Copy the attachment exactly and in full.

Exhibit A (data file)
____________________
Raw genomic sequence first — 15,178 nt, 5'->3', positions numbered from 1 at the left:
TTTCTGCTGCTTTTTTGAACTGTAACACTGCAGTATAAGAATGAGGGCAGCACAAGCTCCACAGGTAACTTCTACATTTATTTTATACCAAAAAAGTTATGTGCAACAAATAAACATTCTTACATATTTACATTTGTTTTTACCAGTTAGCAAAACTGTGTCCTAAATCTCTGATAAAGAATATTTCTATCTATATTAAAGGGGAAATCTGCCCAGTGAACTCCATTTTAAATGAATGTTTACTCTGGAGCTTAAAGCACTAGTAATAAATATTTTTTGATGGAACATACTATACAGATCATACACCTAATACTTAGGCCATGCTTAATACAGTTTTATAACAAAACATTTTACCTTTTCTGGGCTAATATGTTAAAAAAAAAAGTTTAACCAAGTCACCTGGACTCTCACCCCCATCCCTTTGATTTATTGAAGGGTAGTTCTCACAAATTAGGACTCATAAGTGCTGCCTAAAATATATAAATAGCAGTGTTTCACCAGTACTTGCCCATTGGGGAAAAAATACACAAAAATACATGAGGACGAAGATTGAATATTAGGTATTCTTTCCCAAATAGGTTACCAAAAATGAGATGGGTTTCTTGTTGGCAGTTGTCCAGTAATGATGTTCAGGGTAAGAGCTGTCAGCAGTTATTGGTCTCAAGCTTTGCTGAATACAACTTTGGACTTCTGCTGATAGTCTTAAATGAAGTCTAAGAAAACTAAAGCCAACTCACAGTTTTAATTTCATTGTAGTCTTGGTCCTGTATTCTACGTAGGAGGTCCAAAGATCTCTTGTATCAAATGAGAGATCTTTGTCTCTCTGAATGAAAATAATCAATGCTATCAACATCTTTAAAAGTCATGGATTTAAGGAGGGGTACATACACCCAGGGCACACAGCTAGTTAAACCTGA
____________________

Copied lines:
Raw genomic sequence first — 15,178 nt, 5'->3', positions numbered from 1 at the left:
TTTCTGCTGCTTTTTTGAACTGTAACACTGCAGTATAAGAATGAGGGCAGCACAAGCTCCACAGGTAACTTCTACATTTATTTTATACCAAAAAAGTTATGTGCAACAAATAAACATTCTTACATATTTACATTTGTTTTTACCAGTTAGCAAAACTGTGTCCTAAATCTCTGATAAAGAATATTTCTATCTATATTAAAGGGGAAATCTGCCCAGTGAACTCCATTTTAAATGAATGTTTACTCTGGAGCTTAAAGCACTAGTAATAAATATTTTTTGATGGAACATACTATACAGATCATACACCTAATACTTAGGCCATGCTTAATACAGTTTTATAACAAAACATTTTACCTTTTCTGGGCTAATATGTTAAAAAAAAAAGTTTAACCAAGTCACCTGGACTCTCACCCCCATCCCTTTGATTTATTGAAGGGTAGTTCTCACAAATTAGGACTCATAAGTGCTGCCTAAAATATATAAATAGCAGTGTTTCACCAGTACTTGCCCATTGGGGAAAAAATACACAAAAATACATGAGGACGAAGATTGAATATTAGGTATTCTTTCCCAAATAGGTTACCAAAAATGAGATGGGTTTCTTGTTGGCAGTTGTCCAGTAATGATGTTCAGGGTAAGAGCTGTCAGCAGTTATTGGTCTCAAGCTTTGCTGAATACAACTTTGGACTTCTGCTGATAGTCTTAAATGAAGTCTAAGAAAACTAAAGCCAACTCACAGTTTTAATTTCATTGTAGTCTTGGTCCTGTATTCTACGTAGGAGGTCCAAAGATCTCTTGTATCAAATGAGAGATCTTTGTCTCTCTGAATGAAAATAATCAATGCTATCAACATCTTTAAAAGTCATGGATTTAAGGAGGGGTACATACACCCAGGGCACACAGCTAGTTAAACCTGA